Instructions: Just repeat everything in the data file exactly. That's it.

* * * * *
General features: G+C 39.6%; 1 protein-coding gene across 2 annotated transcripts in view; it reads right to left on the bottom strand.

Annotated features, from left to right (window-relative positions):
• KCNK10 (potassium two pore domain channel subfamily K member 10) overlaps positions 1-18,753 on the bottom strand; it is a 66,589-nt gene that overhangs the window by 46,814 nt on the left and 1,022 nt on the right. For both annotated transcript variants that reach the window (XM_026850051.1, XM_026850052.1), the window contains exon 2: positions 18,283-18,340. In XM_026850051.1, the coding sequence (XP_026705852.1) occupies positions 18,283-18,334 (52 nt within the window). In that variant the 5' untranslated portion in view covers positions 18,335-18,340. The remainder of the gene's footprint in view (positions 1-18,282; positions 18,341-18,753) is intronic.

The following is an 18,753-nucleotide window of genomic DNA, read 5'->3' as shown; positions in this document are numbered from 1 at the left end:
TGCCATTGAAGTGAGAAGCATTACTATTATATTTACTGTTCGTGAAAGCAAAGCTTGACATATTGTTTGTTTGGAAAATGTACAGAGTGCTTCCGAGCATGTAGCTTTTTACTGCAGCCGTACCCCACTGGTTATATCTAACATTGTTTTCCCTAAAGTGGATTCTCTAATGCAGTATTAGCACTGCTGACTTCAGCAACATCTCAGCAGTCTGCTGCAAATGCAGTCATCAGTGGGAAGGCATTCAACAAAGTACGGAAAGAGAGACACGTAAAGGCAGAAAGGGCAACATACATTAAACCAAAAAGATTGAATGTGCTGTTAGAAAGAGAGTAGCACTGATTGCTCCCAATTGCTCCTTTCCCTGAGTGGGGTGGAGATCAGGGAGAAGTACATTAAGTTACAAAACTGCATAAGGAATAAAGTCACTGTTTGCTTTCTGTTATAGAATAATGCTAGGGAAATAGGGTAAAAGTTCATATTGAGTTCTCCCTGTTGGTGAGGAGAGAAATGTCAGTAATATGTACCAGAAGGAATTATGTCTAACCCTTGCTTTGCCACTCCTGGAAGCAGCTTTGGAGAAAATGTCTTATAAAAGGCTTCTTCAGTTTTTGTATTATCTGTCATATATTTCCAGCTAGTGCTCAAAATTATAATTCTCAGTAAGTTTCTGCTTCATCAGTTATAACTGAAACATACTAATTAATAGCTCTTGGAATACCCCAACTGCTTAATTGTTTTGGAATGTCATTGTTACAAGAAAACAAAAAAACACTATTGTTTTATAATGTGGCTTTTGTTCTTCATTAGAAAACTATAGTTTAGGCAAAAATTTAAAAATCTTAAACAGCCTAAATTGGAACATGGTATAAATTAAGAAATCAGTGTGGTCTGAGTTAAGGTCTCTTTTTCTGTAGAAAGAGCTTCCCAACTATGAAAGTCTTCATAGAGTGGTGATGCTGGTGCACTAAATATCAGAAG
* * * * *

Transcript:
General features: G+C 39.6%; 1 protein-coding gene across 2 annotated transcripts in view; it reads right to left on the bottom strand.

Annotated features, from left to right (window-relative positions):
• KCNK10 (potassium two pore domain channel subfamily K member 10) overlaps positions 1-18,753 on the bottom strand; it is a 66,589-nt gene that overhangs the window by 46,814 nt on the left and 1,022 nt on the right. For both annotated transcript variants that reach the window (XM_026850051.1, XM_026850052.1), the window contains exon 2: positions 18,283-18,340. In XM_026850051.1, the coding sequence (XP_026705852.1) occupies positions 18,283-18,334 (52 nt within the window). In that variant the 5' untranslated portion in view covers positions 18,335-18,340. The remainder of the gene's footprint in view (positions 1-18,282; positions 18,341-18,753) is intronic.

The following is an 18,753-nucleotide window of genomic DNA, read 5'->3' as shown; positions in this document are numbered from 1 at the left end:
TGCCATTGAAGTGAGAAGCATTACTATTATATTTACTGTTCGTGAAAGCAAAGCTTGACATATTGTTTGTTTGGAAAATGTACAGAGTGCTTCCGAGCATGTAGCTTTTTACTGCAGCCGTACCCCACTGGTTATATCTAACATTGTTTTCCCTAAAGTGGATTCTCTAATGCAGTATTAGCACTGCTGACTTCAGCAACATCTCAGCAGTCTGCTGCAAATGCAGTCATCAGTGGGAAGGCATTCAACAAAGTACGGAAAGAGAGACACGTAAAGGCAGAAAGGGCAACATACATTAAACCAAAAAGATTGAATGTGCTGTTAGAAAGAGAGTAGCACTGATTGCTCCCAATTGCTCCTTTCCCTGAGTGGGGTGGAGATCAGGGAGAAGTACATTAAGTTACAAAACTGCATAAGGAATAAAGTCACTGTTTGCTTTCTGTTATAGAATAATGCTAGGGAAATAGGGTAAAAGTTCATATTGAGTTCTCCCTGTTGGTGAGGAGAGAAATGTCAGTAATATGTACCAGAAGGAATTATGTCTAACCCTTGCTTTGCCACTCCTGGAAGCAGCTTTGGAGAAAATGTCTTATAAAAGGCTTCTTCAGTTTTTGTATTATCTGTCATATATTTCCAGCTAGTGCTCAAAATTATAATTCTCAGTAAGTTTCTGCTTCATCAGTTATAACTGAAACATACTAATTAATAGCTCTTGGAATACCCCAACTGCTTAATTGTTTTGGAATGTCATTGTTACAAGAAAACAAAAAAACACTATTGTTTTATAATGTGGCTTTTGTTCTTCATTAGAAAACTATAGTTTAGGCAAAAATTTAAAAATCTTAAACAGCCTAAATTGGAACATGGTATAAATTAAGAAATCAGTGTGGTCTGAGTTAAGGTCTCTTTTTCTGTAGAAAGAGCTTCCCAACTATGAAAGTCTTCATAGAGTGGTGATGCTGGTGCACTAAATATCAGAAG